National nutrition month may have come to a close, but that’s no reason to lose your healthful eating momentum. The onset of spring harvest offers an array of nutritious produce that is sure to inspire some creativity in the kitchen.

Before I moved to Northern Virginia last June, I spent six years living in the heart of the Shenandoah Valley: Harrisonburg, Virginia. There, in an area densely-populated with local farms, eating with the seasons is something that was deeply-engrained in the local culture. A majority of nearby restaurants rotated their menus to reflect seasonal harvests, and I can’t recall a single time that my meal didn’t boast ingredients procured within a 50-mile radius. I also lived two blocks away from a co-op grocer which almost exclusively sold in-season produce.

My time spent in the Shenandoah offered me a deep appreciation for the environmental and wellness components of eating with the seasons. When we eat in-season produce that is locally-available, it minimizes the environmental impacts of “food mileage”—the associated pollution and greenhouse gas emissions from eating produce that was shipped from across the country (or further).

The reduced transportation miles from farm to fork also ensures that you’re eating produce that has reached full maturity, meaning you reap the nutritional benefits as well. In fact, some research suggests that since conventional produce is picked before it is fully ripened, the nutritional quality of these fruits and vegetables is likely compromised.

I have also experienced a more qualitative bonus to eating seasonal produce: rather than seeing fruits and vegetables as merely side dishes, I’ve come to appreciate my produce taking center stage in my cooking. I especially love cooking with spring produce because of its distinct freshness and brightness, along with its nutritional abundance. Antioxidant-packed strawberries, vitamin-rich asparagus, and high-fiber greens are at their peak during this transitional season, meaning you can meet your nutritional goals with produce that is local and seasonally available.
There is a healthful, colorful, and delicious diversity of spring produce available for us to celebrate and enjoy, all while being mindful of our environmental footprints. Sometimes, all it takes is the right recipe to get excited about all that spring’s bounty has to offer.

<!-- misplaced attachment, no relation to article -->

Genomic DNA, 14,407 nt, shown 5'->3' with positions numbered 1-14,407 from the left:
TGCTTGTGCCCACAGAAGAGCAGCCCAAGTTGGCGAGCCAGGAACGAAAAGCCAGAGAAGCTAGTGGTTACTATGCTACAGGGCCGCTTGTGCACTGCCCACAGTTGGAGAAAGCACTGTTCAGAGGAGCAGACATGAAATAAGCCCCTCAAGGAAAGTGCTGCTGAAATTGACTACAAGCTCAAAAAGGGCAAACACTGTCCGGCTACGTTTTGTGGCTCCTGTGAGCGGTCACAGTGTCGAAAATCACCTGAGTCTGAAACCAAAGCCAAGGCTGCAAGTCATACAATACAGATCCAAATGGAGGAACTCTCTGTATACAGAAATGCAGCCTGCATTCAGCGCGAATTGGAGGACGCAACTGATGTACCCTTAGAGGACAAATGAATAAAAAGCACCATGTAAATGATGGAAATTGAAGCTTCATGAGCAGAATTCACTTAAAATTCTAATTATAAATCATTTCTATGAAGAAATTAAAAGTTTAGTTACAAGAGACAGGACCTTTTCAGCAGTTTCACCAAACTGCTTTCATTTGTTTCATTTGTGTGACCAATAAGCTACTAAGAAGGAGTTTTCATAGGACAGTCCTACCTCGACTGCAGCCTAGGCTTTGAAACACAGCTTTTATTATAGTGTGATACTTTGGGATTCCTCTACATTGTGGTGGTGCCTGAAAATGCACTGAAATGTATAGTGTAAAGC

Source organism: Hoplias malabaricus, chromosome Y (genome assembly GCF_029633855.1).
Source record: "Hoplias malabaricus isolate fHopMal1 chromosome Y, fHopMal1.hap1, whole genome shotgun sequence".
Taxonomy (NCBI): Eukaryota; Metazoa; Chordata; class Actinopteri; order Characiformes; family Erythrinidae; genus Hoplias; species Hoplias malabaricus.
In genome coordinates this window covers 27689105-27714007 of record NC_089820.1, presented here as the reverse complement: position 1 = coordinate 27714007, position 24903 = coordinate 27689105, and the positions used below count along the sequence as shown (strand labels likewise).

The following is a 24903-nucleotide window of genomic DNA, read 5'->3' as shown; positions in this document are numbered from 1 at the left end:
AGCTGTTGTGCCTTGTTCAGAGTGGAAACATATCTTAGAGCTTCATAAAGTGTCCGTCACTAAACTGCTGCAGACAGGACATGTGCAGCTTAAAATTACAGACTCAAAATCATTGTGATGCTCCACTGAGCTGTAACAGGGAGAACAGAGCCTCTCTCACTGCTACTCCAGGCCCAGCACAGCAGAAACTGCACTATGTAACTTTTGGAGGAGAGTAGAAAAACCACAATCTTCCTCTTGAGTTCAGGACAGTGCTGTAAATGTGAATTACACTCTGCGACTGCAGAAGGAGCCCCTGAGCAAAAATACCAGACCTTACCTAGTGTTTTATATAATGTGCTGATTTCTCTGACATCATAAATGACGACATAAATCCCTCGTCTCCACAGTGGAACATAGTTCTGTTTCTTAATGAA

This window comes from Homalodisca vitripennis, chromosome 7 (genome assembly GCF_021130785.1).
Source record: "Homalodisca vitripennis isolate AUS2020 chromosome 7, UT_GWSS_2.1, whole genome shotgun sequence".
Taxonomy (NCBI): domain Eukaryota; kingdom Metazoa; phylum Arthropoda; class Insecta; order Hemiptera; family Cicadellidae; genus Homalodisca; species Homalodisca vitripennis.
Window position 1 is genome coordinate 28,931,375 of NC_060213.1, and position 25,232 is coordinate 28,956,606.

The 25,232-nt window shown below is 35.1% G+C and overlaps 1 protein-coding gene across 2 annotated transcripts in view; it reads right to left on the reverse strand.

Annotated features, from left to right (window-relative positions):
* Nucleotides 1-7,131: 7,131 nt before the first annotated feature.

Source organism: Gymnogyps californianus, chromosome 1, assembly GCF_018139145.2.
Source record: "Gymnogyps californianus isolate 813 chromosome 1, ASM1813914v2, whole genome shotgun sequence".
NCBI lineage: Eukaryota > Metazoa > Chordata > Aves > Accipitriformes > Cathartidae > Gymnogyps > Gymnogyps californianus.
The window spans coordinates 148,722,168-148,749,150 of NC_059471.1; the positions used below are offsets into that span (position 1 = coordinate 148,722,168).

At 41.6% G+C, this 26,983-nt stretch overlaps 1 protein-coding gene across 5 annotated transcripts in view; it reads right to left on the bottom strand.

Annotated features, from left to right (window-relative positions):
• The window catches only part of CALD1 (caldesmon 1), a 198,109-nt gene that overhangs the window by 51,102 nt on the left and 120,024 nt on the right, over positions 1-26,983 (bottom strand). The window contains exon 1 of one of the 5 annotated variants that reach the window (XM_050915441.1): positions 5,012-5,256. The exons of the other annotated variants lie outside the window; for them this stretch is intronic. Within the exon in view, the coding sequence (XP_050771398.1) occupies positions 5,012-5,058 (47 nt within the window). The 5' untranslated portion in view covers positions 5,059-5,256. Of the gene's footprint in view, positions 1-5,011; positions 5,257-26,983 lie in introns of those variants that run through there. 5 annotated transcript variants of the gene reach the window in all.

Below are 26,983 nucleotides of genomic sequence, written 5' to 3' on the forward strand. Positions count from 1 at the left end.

The following fruits and vegetables considered in-season in Virginia
• Asparagus
• Artichokes
• Fresh herbs
• Greens, including spinach, lettuce, and kale
• Radishes
• Peas
• Broccoli
• Apples
• Strawberries

To get you inspired, here are a few of my favorites.

This Chicken, Broccoli, and Asparagus Stir-Fry is a quick, nutrient-dense dinner that’s perfect for busy weeknights—and easily adaptable for vegetarians and vegans like myself. Just substitute tofu or tempeh for a plant-based protein, and add mushroom sauce instead of oyster sauce.

 

  • My favorite seasonal salad is this Warm Spring Salad. This flavorful recipe boasts six seasonal ingredients, and is hearty enough for an entrée salad. Feel free to top with your favorite protein to supplement the quinoa.
  • In the mood for something sweet? This Strawberry Rhubarb Basil Jam is packed with three in-season ingredients, and is refined sugar-free. Instead of agar agar, I like to add about two tablespoons of chia seeds while simmering for an added thickener and fiber boost.

Do you have a favorite spring recipe? Share it in the comment section below. Happy cooking!


Christina Quint, MA, is the sustainability analyst for Inova’s Office of SustainabilityIn this role, she provides programmatic support, manages sustainability communication and marketing, and oversees environmental data collection and analysis to ensure optimal operational performance across the Inova system.